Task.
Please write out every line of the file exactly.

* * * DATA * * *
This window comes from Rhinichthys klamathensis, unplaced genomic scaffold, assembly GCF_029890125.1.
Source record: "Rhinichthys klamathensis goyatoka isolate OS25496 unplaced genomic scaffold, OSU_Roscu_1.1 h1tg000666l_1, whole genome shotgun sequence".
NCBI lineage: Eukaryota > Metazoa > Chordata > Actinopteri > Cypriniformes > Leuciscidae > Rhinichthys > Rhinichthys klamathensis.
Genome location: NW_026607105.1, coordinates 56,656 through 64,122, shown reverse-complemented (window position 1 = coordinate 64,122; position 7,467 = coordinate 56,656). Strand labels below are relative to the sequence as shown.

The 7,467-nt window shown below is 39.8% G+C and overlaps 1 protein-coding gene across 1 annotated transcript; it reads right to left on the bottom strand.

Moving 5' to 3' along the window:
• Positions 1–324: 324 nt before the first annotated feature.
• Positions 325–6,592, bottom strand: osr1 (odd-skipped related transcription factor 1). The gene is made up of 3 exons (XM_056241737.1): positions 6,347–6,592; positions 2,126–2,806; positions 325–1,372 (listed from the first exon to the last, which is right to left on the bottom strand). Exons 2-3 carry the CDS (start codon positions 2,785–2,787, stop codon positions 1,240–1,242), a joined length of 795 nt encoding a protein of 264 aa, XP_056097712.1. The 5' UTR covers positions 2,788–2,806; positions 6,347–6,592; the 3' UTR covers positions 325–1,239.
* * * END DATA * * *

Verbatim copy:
This window comes from Rhinichthys klamathensis, unplaced genomic scaffold, assembly GCF_029890125.1.
Source record: "Rhinichthys klamathensis goyatoka isolate OS25496 unplaced genomic scaffold, OSU_Roscu_1.1 h1tg000666l_1, whole genome shotgun sequence".
NCBI lineage: Eukaryota > Metazoa > Chordata > Actinopteri > Cypriniformes > Leuciscidae > Rhinichthys > Rhinichthys klamathensis.
Genome location: NW_026607105.1, coordinates 56,656 through 64,122, shown reverse-complemented (window position 1 = coordinate 64,122; position 7,467 = coordinate 56,656). Strand labels below are relative to the sequence as shown.

The 7,467-nt window shown below is 39.8% G+C and overlaps 1 protein-coding gene across 1 annotated transcript; it reads right to left on the bottom strand.

Moving 5' to 3' along the window:
• Positions 1–324: 324 nt before the first annotated feature.
• Positions 325–6,592, bottom strand: osr1 (odd-skipped related transcription factor 1). The gene is made up of 3 exons (XM_056241737.1): positions 6,347–6,592; positions 2,126–2,806; positions 325–1,372 (listed from the first exon to the last, which is right to left on the bottom strand). Exons 2-3 carry the CDS (start codon positions 2,785–2,787, stop codon positions 1,240–1,242), a joined length of 795 nt encoding a protein of 264 aa, XP_056097712.1. The 5' UTR covers positions 2,788–2,806; positions 6,347–6,592; the 3' UTR covers positions 325–1,239.